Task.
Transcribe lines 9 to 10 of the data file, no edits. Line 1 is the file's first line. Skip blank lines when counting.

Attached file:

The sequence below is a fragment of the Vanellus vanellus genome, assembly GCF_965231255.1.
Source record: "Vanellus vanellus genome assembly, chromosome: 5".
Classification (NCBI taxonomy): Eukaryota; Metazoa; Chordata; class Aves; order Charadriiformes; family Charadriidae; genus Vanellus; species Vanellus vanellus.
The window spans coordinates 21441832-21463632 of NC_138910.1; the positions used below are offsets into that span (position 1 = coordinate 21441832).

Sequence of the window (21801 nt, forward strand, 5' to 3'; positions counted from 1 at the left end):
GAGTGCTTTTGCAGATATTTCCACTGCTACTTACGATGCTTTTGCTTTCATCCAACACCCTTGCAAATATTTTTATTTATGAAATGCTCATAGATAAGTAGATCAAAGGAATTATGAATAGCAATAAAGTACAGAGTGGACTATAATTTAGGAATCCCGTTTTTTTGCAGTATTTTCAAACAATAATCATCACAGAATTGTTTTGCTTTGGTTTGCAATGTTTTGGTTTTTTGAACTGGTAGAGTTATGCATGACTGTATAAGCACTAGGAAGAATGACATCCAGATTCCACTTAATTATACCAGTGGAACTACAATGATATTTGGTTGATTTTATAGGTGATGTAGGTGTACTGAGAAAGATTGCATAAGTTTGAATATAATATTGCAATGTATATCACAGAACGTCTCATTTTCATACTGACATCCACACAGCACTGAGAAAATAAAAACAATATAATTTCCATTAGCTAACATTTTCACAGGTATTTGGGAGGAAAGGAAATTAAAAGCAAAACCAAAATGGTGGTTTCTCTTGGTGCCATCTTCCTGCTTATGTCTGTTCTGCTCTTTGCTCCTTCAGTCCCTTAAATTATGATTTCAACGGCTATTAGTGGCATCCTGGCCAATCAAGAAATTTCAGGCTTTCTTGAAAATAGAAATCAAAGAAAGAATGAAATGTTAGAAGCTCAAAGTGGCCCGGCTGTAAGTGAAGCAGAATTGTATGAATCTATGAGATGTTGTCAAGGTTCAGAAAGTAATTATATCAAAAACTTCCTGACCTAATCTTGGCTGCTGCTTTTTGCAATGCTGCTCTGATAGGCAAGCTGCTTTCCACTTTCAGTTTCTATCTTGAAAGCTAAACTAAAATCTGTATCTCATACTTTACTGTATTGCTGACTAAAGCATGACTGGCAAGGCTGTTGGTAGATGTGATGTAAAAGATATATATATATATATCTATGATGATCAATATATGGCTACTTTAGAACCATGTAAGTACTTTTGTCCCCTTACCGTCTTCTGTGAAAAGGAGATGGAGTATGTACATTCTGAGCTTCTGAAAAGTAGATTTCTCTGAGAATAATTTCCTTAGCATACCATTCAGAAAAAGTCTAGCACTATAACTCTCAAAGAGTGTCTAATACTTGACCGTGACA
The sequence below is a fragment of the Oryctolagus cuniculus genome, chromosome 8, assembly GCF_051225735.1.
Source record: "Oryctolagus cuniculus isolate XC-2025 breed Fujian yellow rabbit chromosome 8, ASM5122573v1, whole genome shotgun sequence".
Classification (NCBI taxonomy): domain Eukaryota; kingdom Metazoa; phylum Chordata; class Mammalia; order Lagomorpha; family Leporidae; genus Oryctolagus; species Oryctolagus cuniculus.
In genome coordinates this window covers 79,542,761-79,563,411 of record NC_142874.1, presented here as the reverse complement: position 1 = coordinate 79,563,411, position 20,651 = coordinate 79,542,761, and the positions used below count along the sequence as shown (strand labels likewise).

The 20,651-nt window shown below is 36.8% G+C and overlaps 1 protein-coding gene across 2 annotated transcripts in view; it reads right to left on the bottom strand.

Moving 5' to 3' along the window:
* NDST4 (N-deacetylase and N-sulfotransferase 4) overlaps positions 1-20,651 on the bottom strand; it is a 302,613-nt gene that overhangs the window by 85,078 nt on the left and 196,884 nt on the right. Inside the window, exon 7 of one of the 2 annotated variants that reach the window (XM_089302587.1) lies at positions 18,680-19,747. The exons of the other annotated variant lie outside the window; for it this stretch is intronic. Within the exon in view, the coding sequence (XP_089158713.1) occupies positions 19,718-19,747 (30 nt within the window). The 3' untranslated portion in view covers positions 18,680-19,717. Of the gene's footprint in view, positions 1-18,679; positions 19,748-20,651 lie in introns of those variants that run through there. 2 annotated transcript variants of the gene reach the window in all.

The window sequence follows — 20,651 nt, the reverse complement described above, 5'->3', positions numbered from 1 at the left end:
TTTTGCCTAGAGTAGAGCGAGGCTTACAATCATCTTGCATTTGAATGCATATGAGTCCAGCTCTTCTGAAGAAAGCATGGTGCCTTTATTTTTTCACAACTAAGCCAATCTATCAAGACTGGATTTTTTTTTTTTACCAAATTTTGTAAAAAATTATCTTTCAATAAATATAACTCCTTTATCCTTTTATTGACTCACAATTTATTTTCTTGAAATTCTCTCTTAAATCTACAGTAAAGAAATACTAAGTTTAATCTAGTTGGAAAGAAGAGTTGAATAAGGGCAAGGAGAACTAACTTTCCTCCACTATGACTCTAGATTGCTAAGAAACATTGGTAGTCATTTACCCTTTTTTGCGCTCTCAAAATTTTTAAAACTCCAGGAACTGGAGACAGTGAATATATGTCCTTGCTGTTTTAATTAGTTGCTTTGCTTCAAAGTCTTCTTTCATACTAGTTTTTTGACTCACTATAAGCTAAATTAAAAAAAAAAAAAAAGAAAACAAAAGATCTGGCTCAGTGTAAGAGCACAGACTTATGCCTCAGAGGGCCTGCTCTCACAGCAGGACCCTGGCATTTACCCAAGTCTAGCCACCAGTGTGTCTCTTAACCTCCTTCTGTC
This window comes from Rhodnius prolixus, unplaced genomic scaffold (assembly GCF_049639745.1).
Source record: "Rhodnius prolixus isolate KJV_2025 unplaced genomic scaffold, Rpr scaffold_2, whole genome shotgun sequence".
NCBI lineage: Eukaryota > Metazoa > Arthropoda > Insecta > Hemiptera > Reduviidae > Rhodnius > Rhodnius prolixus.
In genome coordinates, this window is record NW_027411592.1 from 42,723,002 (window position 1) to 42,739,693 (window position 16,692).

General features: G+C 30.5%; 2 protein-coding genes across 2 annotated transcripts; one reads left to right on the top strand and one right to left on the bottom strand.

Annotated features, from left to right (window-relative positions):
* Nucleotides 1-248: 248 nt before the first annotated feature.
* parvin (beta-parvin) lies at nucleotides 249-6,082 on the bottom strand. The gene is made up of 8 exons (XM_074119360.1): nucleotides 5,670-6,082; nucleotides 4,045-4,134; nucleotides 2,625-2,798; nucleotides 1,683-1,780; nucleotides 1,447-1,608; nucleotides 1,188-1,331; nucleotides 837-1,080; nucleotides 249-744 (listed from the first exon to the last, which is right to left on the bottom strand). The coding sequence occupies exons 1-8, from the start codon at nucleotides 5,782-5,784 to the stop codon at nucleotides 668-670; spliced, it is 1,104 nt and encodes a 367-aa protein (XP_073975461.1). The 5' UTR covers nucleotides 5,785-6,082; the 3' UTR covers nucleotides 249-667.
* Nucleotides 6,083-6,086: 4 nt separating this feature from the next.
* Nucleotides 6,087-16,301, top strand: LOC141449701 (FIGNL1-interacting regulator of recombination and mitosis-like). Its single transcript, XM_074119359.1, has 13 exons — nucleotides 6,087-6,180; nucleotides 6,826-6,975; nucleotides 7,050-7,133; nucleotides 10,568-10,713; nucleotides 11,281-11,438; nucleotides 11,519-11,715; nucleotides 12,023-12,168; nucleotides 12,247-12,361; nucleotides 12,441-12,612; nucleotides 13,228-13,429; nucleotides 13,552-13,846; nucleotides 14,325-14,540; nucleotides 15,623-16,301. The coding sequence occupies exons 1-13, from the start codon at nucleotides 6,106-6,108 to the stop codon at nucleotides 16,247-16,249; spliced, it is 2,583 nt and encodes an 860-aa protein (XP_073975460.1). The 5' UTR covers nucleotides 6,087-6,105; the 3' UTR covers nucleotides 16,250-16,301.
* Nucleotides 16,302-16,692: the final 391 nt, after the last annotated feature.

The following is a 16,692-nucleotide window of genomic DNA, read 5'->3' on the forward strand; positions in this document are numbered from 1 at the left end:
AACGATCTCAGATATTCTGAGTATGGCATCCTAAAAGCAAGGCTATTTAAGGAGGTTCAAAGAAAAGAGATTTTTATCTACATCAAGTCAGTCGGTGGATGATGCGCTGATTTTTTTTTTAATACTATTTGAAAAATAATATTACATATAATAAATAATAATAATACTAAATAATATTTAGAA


Classification (NCBI taxonomy): domain Eukaryota; kingdom Metazoa; phylum Chordata; class Mammalia; order Lagomorpha; family Leporidae; genus Oryctolagus; species Oryctolagus cuniculus.
In genome coordinates this window covers 79,542,761-79,563,411 of record NC_142874.1, presented here as the reverse complement: position 1 = coordinate 79,563,411, position 20,651 = coordinate 79,542,761, and the positions used below count along the sequence as shown (strand labels likewise).